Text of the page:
Schwartzel masterclass at Augusta as McIlroy blows it

Nouse’s golfing expert talks us through the events of Sunday’s final-day drama in Augusta

It was a disastrous final day for McIlroy. Image: Thatautguy via Flickr Creative Commons

It was a disastrous final day for McIlroy. Image: Thatautguy via Flickr Creative Commons

Charl Schwartzel was added to the list of oddly-named South African golfers to have won a Major when he claimed the 2011 Masters at a sun-baked Augusta National Golf Club in Georgia.

Schwartzel was at the heart of a mouth-watering day’s golf that saw the famed Augusta course set up perfectly for low scoring and drama. His final round 66 was enough to distinguish him from a tightly packed leaderboard that produced the most exciting final round of any tournament in recent years.

The twenty-six year old South African got his round off to the dream start when he chipped in from the right of the first green for an unlikely birdie. His good fortune continued when he holed his second shot to the par-four third hole, but a bogey at the next and a run of pars saw him partially forgotten about while the fireworks around him started to go off. Tiger Woods lit up the front nine with a birdie-birdie-eagle run through holes six, seven, and eight to go out in five under par. Woods’ long game looked good all week but, after ditching the putter he has won thirteen Majors with in favour of a different model, he struggled on Augusta’s notoriously treacherous greens. Misses at the twelfth, fifteenth, and sixteenth halted his momentum and meant his quest for a fifth green jacket would have to wait another year.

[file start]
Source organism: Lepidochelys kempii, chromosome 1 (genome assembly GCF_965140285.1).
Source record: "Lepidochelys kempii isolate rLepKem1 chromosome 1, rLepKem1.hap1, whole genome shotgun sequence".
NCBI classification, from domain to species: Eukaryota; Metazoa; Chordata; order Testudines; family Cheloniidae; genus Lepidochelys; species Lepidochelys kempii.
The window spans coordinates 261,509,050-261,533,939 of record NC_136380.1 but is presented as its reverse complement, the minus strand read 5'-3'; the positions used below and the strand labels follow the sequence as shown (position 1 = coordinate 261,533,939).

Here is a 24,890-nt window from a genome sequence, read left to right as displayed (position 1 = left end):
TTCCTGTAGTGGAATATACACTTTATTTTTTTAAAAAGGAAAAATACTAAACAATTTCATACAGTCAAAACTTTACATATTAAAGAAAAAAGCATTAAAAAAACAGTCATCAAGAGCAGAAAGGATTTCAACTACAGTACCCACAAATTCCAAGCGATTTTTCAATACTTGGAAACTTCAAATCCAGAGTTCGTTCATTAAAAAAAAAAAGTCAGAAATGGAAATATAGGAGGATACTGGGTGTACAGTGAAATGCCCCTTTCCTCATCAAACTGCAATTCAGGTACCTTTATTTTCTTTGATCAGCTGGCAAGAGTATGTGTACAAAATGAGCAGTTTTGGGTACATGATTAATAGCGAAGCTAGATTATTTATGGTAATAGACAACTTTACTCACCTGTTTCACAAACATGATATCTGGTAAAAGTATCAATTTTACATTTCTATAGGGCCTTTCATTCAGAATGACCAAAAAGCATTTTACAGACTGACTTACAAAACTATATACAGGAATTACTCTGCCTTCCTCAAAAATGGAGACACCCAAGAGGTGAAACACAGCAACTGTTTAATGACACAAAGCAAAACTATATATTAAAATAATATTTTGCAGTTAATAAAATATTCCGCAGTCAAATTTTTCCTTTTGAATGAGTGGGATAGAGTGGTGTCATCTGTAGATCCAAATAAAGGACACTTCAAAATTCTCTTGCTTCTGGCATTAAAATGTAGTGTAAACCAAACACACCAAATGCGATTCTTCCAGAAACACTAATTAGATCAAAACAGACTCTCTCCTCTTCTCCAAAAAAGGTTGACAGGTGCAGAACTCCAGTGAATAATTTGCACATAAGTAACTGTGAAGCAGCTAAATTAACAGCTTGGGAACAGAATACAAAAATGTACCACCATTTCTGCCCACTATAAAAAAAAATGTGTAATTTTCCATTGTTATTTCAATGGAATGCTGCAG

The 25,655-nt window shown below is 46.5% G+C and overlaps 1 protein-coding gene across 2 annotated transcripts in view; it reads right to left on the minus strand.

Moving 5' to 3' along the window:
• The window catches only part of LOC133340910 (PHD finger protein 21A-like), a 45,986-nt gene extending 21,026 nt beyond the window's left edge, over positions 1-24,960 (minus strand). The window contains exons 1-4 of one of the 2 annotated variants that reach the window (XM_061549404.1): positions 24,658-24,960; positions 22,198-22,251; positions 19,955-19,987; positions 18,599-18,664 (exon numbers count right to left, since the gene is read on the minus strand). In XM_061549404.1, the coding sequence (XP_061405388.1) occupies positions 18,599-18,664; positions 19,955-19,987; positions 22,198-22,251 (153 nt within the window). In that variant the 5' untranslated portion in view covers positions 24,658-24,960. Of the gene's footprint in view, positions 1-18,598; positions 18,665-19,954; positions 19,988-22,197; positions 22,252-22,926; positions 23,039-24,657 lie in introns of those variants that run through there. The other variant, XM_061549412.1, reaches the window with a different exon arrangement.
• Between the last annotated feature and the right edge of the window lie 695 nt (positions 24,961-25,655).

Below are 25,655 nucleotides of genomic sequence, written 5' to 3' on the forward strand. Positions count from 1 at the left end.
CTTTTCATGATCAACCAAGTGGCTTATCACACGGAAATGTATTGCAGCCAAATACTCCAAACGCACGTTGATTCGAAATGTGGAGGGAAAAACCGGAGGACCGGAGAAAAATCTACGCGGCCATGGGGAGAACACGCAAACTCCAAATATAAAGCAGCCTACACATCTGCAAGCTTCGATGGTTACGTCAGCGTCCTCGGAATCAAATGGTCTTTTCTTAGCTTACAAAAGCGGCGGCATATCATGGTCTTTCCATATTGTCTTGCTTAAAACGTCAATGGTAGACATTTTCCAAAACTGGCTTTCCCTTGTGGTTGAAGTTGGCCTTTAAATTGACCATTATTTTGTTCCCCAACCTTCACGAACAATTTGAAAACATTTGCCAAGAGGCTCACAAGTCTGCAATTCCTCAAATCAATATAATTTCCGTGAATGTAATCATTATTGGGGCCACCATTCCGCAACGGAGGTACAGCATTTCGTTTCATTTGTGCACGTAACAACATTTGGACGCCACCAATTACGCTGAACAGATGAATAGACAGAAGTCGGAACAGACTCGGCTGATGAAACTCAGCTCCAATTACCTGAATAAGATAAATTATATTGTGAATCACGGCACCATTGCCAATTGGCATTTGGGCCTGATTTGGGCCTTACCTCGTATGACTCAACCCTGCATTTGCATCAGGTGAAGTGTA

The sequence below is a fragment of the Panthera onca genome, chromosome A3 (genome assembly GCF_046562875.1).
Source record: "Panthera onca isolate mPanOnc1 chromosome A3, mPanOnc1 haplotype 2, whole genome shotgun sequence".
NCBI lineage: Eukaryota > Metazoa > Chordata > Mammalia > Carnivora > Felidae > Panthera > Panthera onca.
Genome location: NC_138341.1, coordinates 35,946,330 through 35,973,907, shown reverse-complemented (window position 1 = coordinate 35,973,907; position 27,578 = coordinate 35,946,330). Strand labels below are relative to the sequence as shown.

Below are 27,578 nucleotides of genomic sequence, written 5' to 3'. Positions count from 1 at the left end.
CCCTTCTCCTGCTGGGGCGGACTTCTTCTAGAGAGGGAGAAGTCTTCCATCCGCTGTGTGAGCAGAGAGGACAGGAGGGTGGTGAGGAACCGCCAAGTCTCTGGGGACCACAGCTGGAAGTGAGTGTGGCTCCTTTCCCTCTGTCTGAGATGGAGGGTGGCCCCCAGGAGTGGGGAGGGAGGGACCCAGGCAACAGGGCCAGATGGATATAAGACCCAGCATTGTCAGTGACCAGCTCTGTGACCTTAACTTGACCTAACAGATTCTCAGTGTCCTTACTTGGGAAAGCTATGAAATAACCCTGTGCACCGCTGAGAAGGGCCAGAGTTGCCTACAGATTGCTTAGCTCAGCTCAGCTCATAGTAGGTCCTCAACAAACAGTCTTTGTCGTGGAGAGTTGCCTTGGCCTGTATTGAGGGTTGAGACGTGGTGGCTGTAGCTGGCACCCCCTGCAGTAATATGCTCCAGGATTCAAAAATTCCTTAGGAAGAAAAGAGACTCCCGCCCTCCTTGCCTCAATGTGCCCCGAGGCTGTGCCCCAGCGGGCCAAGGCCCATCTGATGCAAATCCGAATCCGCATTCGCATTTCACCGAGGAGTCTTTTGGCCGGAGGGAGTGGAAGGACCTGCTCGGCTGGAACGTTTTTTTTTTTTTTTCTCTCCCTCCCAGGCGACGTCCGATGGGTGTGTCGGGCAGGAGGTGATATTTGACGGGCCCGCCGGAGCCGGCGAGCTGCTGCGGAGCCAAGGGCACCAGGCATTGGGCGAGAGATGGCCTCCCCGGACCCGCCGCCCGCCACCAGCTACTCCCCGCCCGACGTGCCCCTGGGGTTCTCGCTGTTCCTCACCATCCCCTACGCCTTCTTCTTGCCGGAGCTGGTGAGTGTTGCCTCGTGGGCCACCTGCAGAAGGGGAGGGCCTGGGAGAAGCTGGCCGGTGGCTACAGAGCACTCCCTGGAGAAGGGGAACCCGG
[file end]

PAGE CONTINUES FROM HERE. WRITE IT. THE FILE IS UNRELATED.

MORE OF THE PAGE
Paired together for the final round, the two Aussies Adam Scott and Masters debutant Jason Day fed off each other to produce rounds of 67 and 68 respectively. Both made their move on Augusta’s infamous back nine where the rolling hills have been crafted throughout the years to produce holes that produce agony and ecstasy in equal measure.

Scott’s birdie at eleven catapulted him to another at fourteen and gave him the confidence to roll in clutch putts at the next three holes which lifted him into a tie for the lead heading down the last. A par at eighteen put him in the clubhouse at twelve under and on the same score as Day who showed an almost irreverent regard for what the Masters is about by birdieing the seventeenth and eighteenth with majestic putts at both. Day was brilliant throughout the week (a second round 64 proving the best round by anyone over the four days) and blew away the notion that success at Augusta is reserved for those who have the intimate knowledge of the course that only comes with years of experience.

For all the big moves that were going on, the final pairing of Rory McIlroy and Angel Cabrera were slow out of the blocks. McIlroy started the day with a four shot lead – the product of some breathtaking ballstriking through the first three rounds – but bogeyed the first. Not ideal; but by no means disastrous. His drive on the second found a fairway bunker and his shot out clipped the lip. Still, a third shot into a greenside bunker and an up-and-down from there induced some calm in the twenty-one year old.

A holed birdie putt at the tricky par four seventh saw him go out in one over par 37 and still in the lead. Then McIlroy found out what “back nine on Sunday” really means. A quick hook off the tenth tee saw him play his second shot from between two cabins. His third shot darted left and his fourth shot hit a tree and bounced back towards him. A chip and two putts later he recorded a triple-bogey seven.